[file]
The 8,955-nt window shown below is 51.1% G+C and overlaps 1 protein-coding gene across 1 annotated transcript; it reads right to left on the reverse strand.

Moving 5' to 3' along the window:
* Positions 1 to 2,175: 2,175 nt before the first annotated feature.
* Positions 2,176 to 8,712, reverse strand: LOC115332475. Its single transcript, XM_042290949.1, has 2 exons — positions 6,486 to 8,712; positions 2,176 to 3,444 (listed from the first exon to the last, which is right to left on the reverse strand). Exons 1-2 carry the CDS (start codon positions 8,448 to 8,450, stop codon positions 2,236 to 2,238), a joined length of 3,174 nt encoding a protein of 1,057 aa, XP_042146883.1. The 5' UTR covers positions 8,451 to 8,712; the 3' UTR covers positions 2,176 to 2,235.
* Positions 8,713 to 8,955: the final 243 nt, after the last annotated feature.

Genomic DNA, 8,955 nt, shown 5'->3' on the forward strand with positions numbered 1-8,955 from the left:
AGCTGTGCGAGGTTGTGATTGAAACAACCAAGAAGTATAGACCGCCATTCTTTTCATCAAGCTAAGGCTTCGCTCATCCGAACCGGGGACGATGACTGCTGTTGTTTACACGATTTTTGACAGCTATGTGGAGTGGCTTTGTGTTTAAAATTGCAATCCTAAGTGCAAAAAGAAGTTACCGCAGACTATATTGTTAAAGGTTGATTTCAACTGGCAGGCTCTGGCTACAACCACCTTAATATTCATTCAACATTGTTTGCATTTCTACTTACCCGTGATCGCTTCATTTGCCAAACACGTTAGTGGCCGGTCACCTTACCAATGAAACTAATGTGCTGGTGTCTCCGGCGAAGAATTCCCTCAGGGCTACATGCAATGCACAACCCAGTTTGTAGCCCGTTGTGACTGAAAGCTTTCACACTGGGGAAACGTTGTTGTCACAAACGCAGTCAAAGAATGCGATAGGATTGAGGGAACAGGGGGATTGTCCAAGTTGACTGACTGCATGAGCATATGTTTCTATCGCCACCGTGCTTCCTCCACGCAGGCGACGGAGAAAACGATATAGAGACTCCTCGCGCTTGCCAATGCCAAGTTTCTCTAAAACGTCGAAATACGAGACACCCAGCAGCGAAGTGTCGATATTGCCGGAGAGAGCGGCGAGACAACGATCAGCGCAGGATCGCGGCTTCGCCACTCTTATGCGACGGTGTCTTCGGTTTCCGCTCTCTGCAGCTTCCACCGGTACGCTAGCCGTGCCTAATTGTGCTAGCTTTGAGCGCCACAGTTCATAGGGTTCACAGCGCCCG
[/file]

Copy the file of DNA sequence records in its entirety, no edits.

The 8,955-nt window shown below is 51.1% G+C and overlaps 1 protein-coding gene across 1 annotated transcript; it reads right to left on the reverse strand.

Moving 5' to 3' along the window:
* Positions 1 to 2,175: 2,175 nt before the first annotated feature.
* Positions 2,176 to 8,712, reverse strand: LOC115332475. Its single transcript, XM_042290949.1, has 2 exons — positions 6,486 to 8,712; positions 2,176 to 3,444 (listed from the first exon to the last, which is right to left on the reverse strand). Exons 1-2 carry the CDS (start codon positions 8,448 to 8,450, stop codon positions 2,236 to 2,238), a joined length of 3,174 nt encoding a protein of 1,057 aa, XP_042146883.1. The 5' UTR covers positions 8,451 to 8,712; the 3' UTR covers positions 2,176 to 2,235.
* Positions 8,713 to 8,955: the final 243 nt, after the last annotated feature.

Genomic DNA, 8,955 nt, shown 5'->3' on the forward strand with positions numbered 1-8,955 from the left:
AGCTGTGCGAGGTTGTGATTGAAACAACCAAGAAGTATAGACCGCCATTCTTTTCATCAAGCTAAGGCTTCGCTCATCCGAACCGGGGACGATGACTGCTGTTGTTTACACGATTTTTGACAGCTATGTGGAGTGGCTTTGTGTTTAAAATTGCAATCCTAAGTGCAAAAAGAAGTTACCGCAGACTATATTGTTAAAGGTTGATTTCAACTGGCAGGCTCTGGCTACAACCACCTTAATATTCATTCAACATTGTTTGCATTTCTACTTACCCGTGATCGCTTCATTTGCCAAACACGTTAGTGGCCGGTCACCTTACCAATGAAACTAATGTGCTGGTGTCTCCGGCGAAGAATTCCCTCAGGGCTACATGCAATGCACAACCCAGTTTGTAGCCCGTTGTGACTGAAAGCTTTCACACTGGGGAAACGTTGTTGTCACAAACGCAGTCAAAGAATGCGATAGGATTGAGGGAACAGGGGGATTGTCCAAGTTGACTGACTGCATGAGCATATGTTTCTATCGCCACCGTGCTTCCTCCACGCAGGCGACGGAGAAAACGATATAGAGACTCCTCGCGCTTGCCAATGCCAAGTTTCTCTAAAACGTCGAAATACGAGACACCCAGCAGCGAAGTGTCGATATTGCCGGAGAGAGCGGCGAGACAACGATCAGCGCAGGATCGCGGCTTCGCCACTCTTATGCGACGGTGTCTTCGGTTTCCGCTCTCTGCAGCTTCCACCGGTACGCTAGCCGTGCCTAATTGTGCTAGCTTTGAGCGCCACAGTTCATAGGGTTCACAGCGCCCG